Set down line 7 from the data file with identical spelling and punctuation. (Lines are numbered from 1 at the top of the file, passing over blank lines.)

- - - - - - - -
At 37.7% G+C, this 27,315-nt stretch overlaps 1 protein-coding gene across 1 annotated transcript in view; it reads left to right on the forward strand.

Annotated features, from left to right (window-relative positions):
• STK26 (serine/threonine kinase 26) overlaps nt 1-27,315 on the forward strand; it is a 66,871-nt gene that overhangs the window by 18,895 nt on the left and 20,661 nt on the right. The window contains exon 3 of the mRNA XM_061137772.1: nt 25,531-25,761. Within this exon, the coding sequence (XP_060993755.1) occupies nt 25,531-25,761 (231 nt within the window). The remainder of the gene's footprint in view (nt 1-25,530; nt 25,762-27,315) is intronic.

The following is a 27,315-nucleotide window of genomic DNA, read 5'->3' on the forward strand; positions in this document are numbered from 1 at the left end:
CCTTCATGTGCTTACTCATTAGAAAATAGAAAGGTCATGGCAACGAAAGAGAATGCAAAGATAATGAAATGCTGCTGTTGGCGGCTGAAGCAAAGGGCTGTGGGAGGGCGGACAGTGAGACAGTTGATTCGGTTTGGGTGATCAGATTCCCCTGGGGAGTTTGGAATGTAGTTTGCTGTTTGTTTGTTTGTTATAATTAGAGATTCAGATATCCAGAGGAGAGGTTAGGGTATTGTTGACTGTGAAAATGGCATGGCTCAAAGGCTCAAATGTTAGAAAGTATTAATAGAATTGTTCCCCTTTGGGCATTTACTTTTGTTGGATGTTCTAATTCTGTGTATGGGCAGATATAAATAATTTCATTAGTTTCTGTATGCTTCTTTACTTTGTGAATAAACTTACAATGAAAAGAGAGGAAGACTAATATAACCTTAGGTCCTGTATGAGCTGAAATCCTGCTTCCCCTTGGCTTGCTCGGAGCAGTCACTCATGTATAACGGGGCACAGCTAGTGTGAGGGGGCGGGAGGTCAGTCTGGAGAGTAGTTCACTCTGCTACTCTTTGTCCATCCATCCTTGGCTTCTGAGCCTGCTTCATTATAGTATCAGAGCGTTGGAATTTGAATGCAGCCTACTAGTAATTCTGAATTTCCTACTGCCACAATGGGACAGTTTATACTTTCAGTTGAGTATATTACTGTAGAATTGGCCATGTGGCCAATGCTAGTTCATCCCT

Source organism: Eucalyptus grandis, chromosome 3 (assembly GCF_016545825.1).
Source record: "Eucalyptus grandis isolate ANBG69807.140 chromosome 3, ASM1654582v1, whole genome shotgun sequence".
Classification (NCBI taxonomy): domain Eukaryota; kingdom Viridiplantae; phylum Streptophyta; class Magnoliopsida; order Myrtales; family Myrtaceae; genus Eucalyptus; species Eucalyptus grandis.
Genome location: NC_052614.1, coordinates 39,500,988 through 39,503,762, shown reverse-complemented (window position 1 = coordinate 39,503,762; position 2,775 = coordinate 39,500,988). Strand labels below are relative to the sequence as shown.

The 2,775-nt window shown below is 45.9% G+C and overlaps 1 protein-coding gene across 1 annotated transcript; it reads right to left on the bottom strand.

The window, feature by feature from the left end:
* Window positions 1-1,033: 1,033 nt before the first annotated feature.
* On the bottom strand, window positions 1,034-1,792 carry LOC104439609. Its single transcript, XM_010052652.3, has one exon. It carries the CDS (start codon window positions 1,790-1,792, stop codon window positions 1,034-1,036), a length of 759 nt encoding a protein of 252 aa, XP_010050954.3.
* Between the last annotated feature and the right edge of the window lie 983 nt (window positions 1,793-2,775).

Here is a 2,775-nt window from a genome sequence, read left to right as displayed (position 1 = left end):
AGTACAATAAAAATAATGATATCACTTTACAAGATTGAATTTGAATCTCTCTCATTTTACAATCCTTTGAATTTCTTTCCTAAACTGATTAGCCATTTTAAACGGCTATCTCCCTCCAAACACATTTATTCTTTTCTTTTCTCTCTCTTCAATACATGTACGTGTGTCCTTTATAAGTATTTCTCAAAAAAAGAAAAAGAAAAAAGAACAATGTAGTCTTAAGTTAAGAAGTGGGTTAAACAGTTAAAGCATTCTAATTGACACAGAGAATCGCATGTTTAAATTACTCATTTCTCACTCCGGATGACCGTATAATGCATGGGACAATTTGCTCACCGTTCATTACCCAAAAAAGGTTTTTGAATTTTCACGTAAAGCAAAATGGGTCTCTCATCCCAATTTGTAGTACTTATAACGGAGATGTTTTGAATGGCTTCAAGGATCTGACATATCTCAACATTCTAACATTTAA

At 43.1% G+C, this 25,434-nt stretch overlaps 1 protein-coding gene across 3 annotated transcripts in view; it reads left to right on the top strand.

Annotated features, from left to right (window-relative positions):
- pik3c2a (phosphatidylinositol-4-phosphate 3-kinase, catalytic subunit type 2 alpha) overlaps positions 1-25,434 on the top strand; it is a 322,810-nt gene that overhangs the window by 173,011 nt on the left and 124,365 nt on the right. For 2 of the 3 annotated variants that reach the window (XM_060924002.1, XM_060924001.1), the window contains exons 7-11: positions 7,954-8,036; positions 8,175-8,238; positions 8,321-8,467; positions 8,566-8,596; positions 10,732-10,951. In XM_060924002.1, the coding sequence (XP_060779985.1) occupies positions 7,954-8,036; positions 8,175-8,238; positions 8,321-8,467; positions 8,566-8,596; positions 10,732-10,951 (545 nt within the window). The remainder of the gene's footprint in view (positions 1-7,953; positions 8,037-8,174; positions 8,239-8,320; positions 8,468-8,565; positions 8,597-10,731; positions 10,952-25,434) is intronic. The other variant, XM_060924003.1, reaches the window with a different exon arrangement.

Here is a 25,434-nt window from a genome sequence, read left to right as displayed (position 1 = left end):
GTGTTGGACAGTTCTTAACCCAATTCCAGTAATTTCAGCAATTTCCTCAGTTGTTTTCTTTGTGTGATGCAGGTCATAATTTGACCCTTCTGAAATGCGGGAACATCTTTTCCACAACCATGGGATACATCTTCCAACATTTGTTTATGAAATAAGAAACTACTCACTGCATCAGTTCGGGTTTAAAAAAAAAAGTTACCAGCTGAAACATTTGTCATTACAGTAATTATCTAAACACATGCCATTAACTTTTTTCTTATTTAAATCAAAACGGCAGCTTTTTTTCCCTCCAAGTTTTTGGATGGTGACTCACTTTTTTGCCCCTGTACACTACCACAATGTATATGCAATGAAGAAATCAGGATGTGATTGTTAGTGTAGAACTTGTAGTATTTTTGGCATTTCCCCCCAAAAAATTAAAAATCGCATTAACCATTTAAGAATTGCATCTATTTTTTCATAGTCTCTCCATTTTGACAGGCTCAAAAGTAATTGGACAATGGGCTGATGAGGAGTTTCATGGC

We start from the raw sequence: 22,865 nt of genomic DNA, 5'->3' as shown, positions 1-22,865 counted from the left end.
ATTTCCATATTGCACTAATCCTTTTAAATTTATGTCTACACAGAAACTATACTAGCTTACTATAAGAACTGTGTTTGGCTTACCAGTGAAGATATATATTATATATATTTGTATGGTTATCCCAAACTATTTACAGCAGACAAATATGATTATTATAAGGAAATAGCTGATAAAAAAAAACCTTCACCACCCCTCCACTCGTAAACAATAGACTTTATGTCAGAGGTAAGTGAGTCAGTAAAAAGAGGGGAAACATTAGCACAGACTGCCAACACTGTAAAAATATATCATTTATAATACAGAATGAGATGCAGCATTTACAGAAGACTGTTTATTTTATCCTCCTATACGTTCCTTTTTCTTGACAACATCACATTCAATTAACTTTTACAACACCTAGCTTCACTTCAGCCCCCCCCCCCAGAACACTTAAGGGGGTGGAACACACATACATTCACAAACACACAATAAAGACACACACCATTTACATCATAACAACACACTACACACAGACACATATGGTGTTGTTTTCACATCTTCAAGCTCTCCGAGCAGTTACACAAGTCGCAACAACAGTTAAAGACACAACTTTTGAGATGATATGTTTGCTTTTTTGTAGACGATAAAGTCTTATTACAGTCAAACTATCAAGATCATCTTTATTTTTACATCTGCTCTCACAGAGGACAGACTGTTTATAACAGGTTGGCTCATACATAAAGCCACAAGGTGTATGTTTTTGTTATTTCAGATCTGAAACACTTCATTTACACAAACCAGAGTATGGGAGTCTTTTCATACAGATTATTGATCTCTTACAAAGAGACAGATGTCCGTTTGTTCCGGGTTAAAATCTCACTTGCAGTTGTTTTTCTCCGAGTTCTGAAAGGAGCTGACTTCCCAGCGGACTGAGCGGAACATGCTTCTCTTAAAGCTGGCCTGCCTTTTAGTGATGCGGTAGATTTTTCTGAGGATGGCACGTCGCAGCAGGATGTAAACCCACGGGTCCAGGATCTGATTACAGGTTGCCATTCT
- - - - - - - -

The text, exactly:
Source record: "Eucalyptus grandis isolate ANBG69807.140 chromosome 3, ASM1654582v1, whole genome shotgun sequence".